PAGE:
Note that five off-patent entities were supplied by monopolists.
As can be seen by comparing Tables 1 and 2, the two therapeutic groups chosen represent two alternative pre-patent market structures. In the case of quinolones, the on-patent drugs dominated the market and competed with only one off-patent drug. The reverse holds for synthetic hypotensives—
the on-patent drugs had a minority market share and competed with a large number of off-patent drugs.
VI. Model calibration
To calibrate and simulate the model developed in Section IV, we need to have values for the elasticities φi, σ , and ε. Unfortunately, no outside estimate for any of these three elasticities was available. In principle, one could have tried to estimate values of substitution and demand elasticities econometrically, but this was ruled out by the lack of availability of time series data on prices and quantities. Moreover, one would face the standard identification problem, as data on prices and quantities are simultaneously determined by supply and demand and it would be difficult to think of effective ‘supply-shifting’ instruments.
The only additional information available is an estimate of firms’ average profit margin. Based on pharmaceutical companies’ annual reports, Redwood (1994) estimates that variable costs of firms averaged 65 percent of sales, with operating profit margins of 35 percent of sales. We therefore take the following approach. We assume two alternative values for each of the three elasticities and evaluate whether or not different combinations of these values are realistic by comparing the implied average operating margin to the 35 percent benchmark. Obviously, this approach is far from perfect, but the different assumptions on φi, σ , and ε give a reasonable indication on how sensitive the simulation results are to these parameters and on the overall magnitude of the impact of patent protection in the two therapeutic groups.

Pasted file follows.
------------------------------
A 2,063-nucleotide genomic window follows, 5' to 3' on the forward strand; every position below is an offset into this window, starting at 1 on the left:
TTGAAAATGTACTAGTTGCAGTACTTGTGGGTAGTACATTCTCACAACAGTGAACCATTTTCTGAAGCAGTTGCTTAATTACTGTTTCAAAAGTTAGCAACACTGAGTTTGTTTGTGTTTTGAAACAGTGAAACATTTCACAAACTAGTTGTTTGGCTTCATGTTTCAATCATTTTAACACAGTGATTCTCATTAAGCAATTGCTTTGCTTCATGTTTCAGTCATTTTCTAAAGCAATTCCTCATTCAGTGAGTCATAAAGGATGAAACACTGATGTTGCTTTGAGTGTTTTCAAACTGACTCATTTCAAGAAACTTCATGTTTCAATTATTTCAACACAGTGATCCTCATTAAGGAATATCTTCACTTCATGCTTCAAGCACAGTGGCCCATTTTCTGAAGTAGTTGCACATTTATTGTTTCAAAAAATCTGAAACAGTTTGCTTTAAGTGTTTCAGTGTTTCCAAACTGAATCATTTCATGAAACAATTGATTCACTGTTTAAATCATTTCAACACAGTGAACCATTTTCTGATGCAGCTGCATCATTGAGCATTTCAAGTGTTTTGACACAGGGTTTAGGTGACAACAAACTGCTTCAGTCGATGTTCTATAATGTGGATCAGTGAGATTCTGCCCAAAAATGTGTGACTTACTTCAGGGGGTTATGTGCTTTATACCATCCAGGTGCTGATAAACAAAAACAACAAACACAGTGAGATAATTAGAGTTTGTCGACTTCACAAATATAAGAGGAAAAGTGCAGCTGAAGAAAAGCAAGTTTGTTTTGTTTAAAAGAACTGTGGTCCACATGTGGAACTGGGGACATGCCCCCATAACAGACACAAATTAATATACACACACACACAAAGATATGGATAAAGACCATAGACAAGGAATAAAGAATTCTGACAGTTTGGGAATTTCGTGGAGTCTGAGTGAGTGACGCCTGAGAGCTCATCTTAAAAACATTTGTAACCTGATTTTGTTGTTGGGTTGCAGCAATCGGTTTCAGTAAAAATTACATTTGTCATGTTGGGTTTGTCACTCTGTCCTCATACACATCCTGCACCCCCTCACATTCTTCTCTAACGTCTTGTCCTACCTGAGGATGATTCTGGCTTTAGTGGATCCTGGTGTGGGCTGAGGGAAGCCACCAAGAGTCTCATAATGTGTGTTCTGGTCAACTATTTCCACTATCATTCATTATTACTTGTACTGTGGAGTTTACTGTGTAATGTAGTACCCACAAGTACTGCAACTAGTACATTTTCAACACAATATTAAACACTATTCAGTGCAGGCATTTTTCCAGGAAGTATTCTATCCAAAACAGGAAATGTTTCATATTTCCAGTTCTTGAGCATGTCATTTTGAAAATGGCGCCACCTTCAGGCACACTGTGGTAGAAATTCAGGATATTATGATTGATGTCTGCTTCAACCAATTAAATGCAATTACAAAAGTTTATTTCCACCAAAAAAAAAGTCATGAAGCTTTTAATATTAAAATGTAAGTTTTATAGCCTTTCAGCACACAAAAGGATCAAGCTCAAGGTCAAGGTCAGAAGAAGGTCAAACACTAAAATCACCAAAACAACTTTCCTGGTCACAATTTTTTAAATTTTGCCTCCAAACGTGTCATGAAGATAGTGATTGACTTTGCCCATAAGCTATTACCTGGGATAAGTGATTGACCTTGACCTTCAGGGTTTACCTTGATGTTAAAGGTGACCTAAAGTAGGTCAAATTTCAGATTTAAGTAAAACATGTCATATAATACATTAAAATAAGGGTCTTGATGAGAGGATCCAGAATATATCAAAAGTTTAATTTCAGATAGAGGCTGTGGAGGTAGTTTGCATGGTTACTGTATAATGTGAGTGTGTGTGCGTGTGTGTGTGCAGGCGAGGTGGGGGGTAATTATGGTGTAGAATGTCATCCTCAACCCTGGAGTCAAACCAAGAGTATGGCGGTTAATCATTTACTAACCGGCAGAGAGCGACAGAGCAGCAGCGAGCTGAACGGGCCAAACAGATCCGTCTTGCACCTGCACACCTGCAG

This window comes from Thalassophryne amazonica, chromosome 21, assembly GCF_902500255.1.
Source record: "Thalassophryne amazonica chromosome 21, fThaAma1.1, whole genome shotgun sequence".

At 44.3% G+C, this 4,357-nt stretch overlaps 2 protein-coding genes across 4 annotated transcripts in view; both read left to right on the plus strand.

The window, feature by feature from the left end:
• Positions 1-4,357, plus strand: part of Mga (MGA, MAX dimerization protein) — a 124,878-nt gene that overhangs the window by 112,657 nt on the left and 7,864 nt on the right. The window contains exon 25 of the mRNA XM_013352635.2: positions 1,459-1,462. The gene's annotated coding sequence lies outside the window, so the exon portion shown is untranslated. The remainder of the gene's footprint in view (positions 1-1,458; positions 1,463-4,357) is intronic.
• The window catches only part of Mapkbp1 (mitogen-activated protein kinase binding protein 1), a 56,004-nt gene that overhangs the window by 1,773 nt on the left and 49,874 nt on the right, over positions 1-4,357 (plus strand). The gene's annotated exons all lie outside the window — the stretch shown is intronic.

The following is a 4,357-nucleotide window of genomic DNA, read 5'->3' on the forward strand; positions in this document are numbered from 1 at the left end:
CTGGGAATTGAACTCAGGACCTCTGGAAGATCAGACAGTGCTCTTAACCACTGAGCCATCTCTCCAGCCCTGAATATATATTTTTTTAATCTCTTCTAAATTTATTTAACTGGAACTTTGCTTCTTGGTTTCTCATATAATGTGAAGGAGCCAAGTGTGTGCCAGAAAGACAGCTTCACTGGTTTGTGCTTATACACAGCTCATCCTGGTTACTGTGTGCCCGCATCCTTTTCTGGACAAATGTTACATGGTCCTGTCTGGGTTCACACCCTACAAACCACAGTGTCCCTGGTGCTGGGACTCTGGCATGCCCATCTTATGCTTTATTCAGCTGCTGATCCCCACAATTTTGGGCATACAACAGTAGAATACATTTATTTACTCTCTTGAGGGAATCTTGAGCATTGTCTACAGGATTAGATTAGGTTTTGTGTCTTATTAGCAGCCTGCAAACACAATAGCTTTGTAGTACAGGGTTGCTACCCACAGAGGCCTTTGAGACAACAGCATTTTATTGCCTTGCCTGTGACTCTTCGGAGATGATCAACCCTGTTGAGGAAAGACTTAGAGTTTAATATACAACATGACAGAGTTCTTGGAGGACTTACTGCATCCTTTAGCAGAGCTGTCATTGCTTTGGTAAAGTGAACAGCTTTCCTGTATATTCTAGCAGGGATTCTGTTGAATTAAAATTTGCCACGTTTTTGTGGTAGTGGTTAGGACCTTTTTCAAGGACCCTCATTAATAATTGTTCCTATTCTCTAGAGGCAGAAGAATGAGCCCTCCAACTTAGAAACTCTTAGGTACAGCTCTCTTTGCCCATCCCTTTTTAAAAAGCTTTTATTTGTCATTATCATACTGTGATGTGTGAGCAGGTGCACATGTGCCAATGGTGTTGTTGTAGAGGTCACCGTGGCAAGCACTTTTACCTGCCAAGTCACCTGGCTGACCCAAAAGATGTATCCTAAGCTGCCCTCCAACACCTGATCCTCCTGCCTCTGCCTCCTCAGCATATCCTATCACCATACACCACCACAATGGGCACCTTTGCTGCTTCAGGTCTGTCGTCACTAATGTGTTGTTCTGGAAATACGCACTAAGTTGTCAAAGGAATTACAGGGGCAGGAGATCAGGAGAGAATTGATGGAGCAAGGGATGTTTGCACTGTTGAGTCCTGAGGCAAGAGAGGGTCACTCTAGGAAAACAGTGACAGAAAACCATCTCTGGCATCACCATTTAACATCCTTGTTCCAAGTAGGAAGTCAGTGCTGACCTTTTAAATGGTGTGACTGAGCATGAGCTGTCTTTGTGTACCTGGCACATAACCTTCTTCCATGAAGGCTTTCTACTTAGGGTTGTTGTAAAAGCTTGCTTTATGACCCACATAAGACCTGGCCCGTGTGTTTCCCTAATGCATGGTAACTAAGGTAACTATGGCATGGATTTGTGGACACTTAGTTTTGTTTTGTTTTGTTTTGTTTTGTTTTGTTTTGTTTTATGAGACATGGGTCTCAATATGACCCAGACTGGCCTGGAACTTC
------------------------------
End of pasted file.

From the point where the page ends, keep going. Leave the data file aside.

Since we expect two brands of the same chemical entity to be good substitutes for each other, we take relatively high values for the substitution elasticity among brands (φi =3.5 and φi =5.5).
Note that the two alternative assumptions on φi apply to all firms in the therapeutic group. The substitution elasticity among chemical entities is assumed to be comparatively smaller (σ =1.1 and
σ ). Finally, for the overall elasticity of demand in the therapeutic group, we use a low price sensitivity assumption (ε =15. ) and high price sensitivity assumption (ε =2 5. ).28
With values for φi, σ , and ε, and the actual data on prices and market shares, we can use (8) to directly calculate firms’ marginal cost of production, cij. Next, we can compute the weight parameters wij of the CES function in equation (3). From (6), it follows that
i i i
iz iz iz ij ij
ijw P D w P
D −φ φ = −φ φ , for all j, z (j ≠z),
which can be solved for wiz. With
1, this leads to:
28 In India, only a small minority of the population is covered with health insurance. In 1990, 78 percent of all Indian health care spending was paid for privately (World Bank, 1993).28 With undeveloped private health